Red (ee-red)

E-locus - MC1R

Despite the fact that ee-red is a pretty rare colour in Border Collies, the gene itself encodes for a protein that plays a central role in coat colours of dogs. The gene encodes for a receptor (MelanoCortin 1Receptor) that controls whether the pigment cell produces pheomelanin or eumelanin.

The base functionality of the receptor is to regulate some protection mechanisms against damage from UV-light. The melanocortin hormone binds to the recpeptor and causes an increase in eumelanin production and an increase in DNA repair activity. Agouti signal peptide  (ASIP; see A-locus) prevents melanocortin from binding to the receptor and β-defensin (see K-locus) also binds strongly to the receptor but doesn't activate production of pheomelanin.

The most common mutation is a change in a single nucleotide which causes the protein to be shortened by eleven amino acids. This renders the receptor non functional. Previously this allele was labeled as e but with the discovery of other loss-of-function mutations this is now labeled as e1.

In Australian Cattle dogs a variant (labeled as e2) was found to cause the cream coat colour. In Alaskan and Siberian Huskies a white or very pale yellow coat colour was found to be caused by another variant e3. Another variant EG was first discoverd in Salukis and Afghan Hounds but later it was found in 26 other breeds as well. EG causes a special grey coat and is caused by a single nucleotide mutation that results in a disrupted 2D structure of the protein. Most recently a variant 'ancient red' eA that is also a single nucleotide mutation. The allele only results effect in combination with eA or e1-3. It can be described as a partially recessive allele that results in phenotypes which would normally be seen in combination with E.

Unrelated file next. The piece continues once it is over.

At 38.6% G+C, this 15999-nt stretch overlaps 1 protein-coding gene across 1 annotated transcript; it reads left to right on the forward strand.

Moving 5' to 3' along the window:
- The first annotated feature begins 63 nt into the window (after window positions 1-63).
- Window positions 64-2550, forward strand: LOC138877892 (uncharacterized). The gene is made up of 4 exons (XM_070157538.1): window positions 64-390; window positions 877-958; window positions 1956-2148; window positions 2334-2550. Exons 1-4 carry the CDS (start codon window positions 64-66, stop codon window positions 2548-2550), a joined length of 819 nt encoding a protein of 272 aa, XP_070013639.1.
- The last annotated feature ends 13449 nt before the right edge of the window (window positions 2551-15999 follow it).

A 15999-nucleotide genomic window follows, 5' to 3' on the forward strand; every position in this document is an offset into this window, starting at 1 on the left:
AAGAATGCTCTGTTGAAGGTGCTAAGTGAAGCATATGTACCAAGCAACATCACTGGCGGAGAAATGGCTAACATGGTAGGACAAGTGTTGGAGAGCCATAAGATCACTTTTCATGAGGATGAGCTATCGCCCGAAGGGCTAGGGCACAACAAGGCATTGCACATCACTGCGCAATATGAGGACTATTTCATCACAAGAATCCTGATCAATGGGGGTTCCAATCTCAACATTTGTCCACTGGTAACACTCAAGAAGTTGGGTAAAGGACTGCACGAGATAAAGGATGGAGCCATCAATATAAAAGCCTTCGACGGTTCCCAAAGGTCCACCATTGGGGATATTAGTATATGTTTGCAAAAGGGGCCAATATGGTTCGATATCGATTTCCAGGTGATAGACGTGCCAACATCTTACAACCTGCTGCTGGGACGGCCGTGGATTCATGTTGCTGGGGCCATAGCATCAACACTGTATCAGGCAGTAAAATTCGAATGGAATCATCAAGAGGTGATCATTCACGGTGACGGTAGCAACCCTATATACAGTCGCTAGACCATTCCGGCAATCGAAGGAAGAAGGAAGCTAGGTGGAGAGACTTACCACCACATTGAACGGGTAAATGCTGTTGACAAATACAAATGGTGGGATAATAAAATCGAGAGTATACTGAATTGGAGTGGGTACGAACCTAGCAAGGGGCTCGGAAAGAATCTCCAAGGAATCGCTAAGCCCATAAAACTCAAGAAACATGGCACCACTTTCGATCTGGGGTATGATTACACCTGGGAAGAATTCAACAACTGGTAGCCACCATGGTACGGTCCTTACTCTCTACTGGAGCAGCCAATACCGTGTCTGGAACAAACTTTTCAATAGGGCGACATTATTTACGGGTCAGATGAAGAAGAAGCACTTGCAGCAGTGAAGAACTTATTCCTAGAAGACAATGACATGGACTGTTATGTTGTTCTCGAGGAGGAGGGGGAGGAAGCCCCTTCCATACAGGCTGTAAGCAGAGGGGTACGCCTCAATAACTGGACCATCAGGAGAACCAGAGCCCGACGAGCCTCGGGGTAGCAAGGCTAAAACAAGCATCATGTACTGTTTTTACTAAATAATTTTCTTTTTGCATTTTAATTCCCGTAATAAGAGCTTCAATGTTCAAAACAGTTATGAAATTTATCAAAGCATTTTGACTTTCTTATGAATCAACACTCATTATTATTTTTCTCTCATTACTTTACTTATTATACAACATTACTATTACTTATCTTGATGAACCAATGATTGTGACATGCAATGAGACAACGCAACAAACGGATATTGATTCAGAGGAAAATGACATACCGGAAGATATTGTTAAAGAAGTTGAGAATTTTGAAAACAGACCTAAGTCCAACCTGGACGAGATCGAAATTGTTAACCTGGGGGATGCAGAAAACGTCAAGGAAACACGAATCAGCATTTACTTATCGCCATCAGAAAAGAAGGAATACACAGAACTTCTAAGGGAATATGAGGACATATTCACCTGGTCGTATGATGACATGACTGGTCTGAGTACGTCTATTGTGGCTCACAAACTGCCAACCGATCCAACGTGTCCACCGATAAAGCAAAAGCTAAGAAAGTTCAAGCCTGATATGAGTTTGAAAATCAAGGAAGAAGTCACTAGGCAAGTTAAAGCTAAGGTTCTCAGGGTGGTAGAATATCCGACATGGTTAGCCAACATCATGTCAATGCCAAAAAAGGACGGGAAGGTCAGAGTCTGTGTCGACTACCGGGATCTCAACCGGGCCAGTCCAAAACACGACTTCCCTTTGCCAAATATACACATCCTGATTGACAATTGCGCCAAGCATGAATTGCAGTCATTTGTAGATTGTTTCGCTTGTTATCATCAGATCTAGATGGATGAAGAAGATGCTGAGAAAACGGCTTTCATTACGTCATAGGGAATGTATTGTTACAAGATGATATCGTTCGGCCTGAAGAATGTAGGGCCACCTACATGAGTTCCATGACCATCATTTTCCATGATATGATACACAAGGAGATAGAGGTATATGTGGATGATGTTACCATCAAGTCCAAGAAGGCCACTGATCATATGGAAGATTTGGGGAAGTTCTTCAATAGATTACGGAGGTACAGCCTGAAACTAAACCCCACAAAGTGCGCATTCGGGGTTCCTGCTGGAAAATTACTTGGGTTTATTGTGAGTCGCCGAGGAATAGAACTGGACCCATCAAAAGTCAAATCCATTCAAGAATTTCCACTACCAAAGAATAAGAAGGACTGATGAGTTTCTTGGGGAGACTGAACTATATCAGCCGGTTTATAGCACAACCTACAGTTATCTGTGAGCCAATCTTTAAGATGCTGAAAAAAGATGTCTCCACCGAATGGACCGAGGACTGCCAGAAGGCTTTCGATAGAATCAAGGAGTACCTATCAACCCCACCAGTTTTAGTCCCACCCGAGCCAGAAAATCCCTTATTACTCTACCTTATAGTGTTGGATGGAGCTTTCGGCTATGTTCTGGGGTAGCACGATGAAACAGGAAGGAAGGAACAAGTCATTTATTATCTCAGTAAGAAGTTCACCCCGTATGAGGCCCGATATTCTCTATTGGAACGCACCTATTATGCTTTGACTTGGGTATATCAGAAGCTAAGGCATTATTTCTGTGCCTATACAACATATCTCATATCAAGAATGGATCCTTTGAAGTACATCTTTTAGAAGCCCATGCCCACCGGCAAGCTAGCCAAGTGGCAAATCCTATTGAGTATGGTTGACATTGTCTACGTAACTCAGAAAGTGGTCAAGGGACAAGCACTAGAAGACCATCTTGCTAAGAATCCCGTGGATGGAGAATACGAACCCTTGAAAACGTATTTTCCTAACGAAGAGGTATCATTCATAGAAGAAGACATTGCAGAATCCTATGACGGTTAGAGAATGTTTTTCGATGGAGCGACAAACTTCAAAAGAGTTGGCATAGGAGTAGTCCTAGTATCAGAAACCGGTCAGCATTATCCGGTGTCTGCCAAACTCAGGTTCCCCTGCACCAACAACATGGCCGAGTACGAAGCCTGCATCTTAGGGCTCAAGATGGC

A well known and more common variant is Em. The dominant allele results in a coat where eumelanin is only shown around the muzzle. It's unclear if this changes how much the MC1R receptor is expressed in various areas or that the stability or binding capacity of the receptor changes depending on the location.



In order of dominance:

Em : masked
EG : grey coat with specific pattern
E : wild type, coat colour determined by other genes
eA : 'ancient red'
e1-3 : variants of eumelanin pigment only production


Traditionally the brown coat colour was called "red" in some English speaking countries. This is confusing because the E-locus produces a red/blond coat colour. Therefore the colour produced by homozygous ee dogs is often called "ee-red" to prevent any confusion.

Little, Clarence C., The Inheritance of Coat Color in Dogs, Ithaca, New York, Comstock Pub. Associates, 1957.

Brancalion, L., Haase, B. and Wade, C.M. (2022), Canine coat pigmentation genetics: a review. Anim Genet, 53: 3-34.

Wolf Horrell, E. M., Boulanger, M. C., & D'Orazio, J. A. (2016). Melanocortin 1 Receptor: Structure, Function, and Regulation. Frontiers in genetics, 7, 95.

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Dreger DL, Hooser BN, Hughes AM, Ganesan B, Donner J, Anderson H, et al. (2019) True Colors: Commercially-acquired morphological genotypes reveal hidden allele variation among dog breeds, informing both trait ancestry and breed potential. PLoS ONE 14(10): e0223995.

Schmutz, S.M., T. G. Berryere, N. M. Ellinwood, J. A. Kerns, G. S. Barsh, MC1R Studies in Dogs With Melanistic Mask or Brindle Patterns, Journal of Heredity, Volume 94, Issue 1, January 2003, Pages 69–73,